The use of advisory reports is sometimes controversial but there is a role for them. ACCA UK’s Internal Audit Panel discussed the advantages and disadvantages of using such reports recently.
What are advisory reports?
An advisory report sets out best practices to be followed and internal controls needed, in order to improve risk management over the subject area. The Chartered Institute of Internal Auditors paper, Consultancy engagements(22 September 2020)says “There are various assurance and consultancy activities that internal audit may undertake.” Assurance is normal auditing work whereas consultancy is limited scope audit advisory.
Advisory and related client service activities, the nature and scope of which are agreed with the client and which are intended to add value and improve an organisation’s governance, risk management and control processes without the internal auditor assuming management responsibility. Examples include counsel, advice, facilitation and training.
It goes on to suggest, inter alia, that:
The standard of work is the same as that delivered for assurance work.
It should be made clear to management that all consultancy work will be reported to the audit committee and be included in the overall opinion with progress on results monitored to the extent agreed upon with the client (Standard 2500.C1).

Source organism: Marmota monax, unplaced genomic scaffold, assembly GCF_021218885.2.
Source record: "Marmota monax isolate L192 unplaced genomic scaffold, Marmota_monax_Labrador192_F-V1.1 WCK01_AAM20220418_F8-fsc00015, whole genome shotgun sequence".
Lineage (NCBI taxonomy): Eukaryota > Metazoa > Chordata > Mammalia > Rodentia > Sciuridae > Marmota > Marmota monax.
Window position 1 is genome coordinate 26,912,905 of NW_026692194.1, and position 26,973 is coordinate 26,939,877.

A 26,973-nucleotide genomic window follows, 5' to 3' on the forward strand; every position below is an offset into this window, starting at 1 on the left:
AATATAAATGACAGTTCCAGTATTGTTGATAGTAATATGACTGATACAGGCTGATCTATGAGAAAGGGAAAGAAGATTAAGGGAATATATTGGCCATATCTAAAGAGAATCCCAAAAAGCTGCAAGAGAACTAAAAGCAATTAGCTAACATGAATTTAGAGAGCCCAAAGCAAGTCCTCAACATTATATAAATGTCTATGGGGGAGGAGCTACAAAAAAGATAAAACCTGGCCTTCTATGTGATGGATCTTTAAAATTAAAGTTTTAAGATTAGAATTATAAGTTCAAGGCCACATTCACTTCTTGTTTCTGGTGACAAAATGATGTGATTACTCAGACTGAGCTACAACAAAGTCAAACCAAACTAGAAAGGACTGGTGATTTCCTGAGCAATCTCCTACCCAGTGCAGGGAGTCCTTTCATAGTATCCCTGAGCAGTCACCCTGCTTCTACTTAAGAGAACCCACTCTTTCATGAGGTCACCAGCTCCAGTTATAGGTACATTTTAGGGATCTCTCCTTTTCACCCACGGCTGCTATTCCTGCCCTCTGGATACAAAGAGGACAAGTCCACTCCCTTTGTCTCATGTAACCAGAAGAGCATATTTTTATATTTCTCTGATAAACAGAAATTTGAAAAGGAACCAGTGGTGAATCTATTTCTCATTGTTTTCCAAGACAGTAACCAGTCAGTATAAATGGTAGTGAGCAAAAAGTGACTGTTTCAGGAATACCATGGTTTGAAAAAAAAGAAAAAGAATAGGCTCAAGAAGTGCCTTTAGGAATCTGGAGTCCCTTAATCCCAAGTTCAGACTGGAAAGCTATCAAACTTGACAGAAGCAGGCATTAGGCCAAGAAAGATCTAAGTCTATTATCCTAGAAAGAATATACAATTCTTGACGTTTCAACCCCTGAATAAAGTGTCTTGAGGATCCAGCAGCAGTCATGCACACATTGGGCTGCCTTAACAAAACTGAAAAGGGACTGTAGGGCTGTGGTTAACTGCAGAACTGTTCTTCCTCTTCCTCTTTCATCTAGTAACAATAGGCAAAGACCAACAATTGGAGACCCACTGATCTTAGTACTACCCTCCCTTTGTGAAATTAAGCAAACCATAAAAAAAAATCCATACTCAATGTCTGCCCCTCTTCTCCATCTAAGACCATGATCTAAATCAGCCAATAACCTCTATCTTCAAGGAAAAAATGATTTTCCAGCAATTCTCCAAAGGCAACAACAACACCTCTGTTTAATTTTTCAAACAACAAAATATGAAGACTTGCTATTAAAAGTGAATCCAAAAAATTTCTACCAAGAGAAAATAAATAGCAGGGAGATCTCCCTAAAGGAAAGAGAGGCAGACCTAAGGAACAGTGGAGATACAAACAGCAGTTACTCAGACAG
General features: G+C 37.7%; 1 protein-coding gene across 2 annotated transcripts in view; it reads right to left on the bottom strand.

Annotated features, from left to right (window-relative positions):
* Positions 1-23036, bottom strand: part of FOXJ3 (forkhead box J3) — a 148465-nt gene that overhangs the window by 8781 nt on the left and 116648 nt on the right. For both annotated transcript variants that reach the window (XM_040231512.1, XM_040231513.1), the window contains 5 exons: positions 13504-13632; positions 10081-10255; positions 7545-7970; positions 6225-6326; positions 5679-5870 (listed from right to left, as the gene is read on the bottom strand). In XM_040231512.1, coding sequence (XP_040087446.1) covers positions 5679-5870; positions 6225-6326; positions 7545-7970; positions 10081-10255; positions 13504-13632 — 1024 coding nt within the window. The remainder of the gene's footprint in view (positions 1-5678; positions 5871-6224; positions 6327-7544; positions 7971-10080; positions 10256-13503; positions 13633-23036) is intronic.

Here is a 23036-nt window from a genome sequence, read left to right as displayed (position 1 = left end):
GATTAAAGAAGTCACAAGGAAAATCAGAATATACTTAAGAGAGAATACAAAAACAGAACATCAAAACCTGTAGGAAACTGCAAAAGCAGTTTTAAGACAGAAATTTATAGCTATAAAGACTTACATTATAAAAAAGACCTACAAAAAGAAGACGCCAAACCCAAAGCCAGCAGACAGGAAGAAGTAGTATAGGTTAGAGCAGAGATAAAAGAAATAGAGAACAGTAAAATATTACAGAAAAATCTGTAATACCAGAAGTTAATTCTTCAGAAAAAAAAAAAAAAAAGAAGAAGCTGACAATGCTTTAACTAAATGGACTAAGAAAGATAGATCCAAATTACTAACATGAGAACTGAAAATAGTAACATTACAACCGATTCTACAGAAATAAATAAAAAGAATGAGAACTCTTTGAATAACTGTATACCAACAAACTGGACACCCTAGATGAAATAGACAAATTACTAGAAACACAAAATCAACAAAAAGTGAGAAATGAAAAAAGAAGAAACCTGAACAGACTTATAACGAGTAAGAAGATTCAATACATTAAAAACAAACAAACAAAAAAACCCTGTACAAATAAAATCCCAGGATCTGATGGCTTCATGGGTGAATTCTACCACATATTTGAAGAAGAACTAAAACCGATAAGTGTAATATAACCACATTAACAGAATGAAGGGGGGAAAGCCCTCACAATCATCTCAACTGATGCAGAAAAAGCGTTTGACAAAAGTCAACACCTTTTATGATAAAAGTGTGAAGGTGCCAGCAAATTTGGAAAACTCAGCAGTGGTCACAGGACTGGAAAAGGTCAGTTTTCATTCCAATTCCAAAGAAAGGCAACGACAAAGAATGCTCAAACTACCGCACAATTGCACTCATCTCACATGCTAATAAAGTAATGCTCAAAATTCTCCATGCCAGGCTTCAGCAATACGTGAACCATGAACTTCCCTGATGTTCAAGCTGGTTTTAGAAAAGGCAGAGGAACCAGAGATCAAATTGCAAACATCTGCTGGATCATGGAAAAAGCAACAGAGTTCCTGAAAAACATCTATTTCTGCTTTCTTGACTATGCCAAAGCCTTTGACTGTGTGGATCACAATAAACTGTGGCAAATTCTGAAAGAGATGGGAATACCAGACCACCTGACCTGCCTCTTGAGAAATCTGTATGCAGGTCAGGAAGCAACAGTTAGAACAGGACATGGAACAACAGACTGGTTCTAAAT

This second bullet point is particularly important in the context of this article.
What should they not do, or evolve into?
If you look at the Croydon tram derailment in 2016, a safety audit occurred after the event in which a tram driver fell asleep and there were seven fatalities. An audit report was presented a short while afterwards, but this was downgraded to an advisory piece to make it more palatable. This is neither the purpose of advisory work nor is it an acceptable action for a professional internal audit function.
If a piece of work sets out as an audit then it should have an opinion. Auditors need to “own” their opinion and playing with the recommendation gradings to make the report more palatable undermines their credibility as well as the reputation of the organisation concerned and the profession as a whole. If there is a disagreement on the accuracy of the facts on which the opinion is based, then this needs to be addressed and, if appropriate, the opinion revised. However, if the facts are substantiated then the professional opinion of the auditor should stand. It always helps if the basis of opinions is set out in advance. For example, what constitutes a high, medium, or low finding in financial terms (or other) appropriate to the scale of the entity being audited or the speed with which a risk may manifest and how the opinion for this audit fits within the overall assurance framework.
If the work scope sets out as an advisory piece then, the report purpose and format, as well as the methodology implemented should be agreed up front.
However, there is a role for advisory reports and whilst some organisations use them as a Plan B where audits would be unpalatable, others use them effectively to supplement the assurance work and give a broader overview or assist management in developing the entity’s control framework.
A non-executive on the Board may struggle to get certain audits on the plan, but may be able to petition to get advisory pieces on it, despite the politics or timing of critical dependencies.